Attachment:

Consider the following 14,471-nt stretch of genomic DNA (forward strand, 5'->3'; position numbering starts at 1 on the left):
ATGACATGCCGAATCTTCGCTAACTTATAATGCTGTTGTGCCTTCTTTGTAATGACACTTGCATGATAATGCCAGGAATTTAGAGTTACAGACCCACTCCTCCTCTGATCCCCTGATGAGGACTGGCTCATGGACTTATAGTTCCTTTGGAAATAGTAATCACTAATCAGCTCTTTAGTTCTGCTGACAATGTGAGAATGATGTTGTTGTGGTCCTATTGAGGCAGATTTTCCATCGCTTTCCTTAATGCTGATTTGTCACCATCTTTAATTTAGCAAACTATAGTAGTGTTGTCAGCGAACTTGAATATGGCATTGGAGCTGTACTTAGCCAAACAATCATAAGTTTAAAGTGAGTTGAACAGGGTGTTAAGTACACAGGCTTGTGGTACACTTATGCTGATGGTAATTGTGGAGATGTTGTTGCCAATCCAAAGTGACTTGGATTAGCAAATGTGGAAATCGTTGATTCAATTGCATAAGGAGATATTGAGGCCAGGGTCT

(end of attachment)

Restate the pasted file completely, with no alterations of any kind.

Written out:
Consider the following 14,471-nt stretch of genomic DNA (forward strand, 5'->3'; position numbering starts at 1 on the left):
ATGACATGCCGAATCTTCGCTAACTTATAATGCTGTTGTGCCTTCTTTGTAATGACACTTGCATGATAATGCCAGGAATTTAGAGTTACAGACCCACTCCTCCTCTGATCCCCTGATGAGGACTGGCTCATGGACTTATAGTTCCTTTGGAAATAGTAATCACTAATCAGCTCTTTAGTTCTGCTGACAATGTGAGAATGATGTTGTTGTGGTCCTATTGAGGCAGATTTTCCATCGCTTTCCTTAATGCTGATTTGTCACCATCTTTAATTTAGCAAACTATAGTAGTGTTGTCAGCGAACTTGAATATGGCATTGGAGCTGTACTTAGCCAAACAATCATAAGTTTAAAGTGAGTTGAACAGGGTGTTAAGTACACAGGCTTGTGGTACACTTATGCTGATGGTAATTGTGGAGATGTTGTTGCCAATCCAAAGTGACTTGGATTAGCAAATGTGGAAATCGTTGATTCAATTGCATAAGGAGATATTGAGGCCAGGGTCT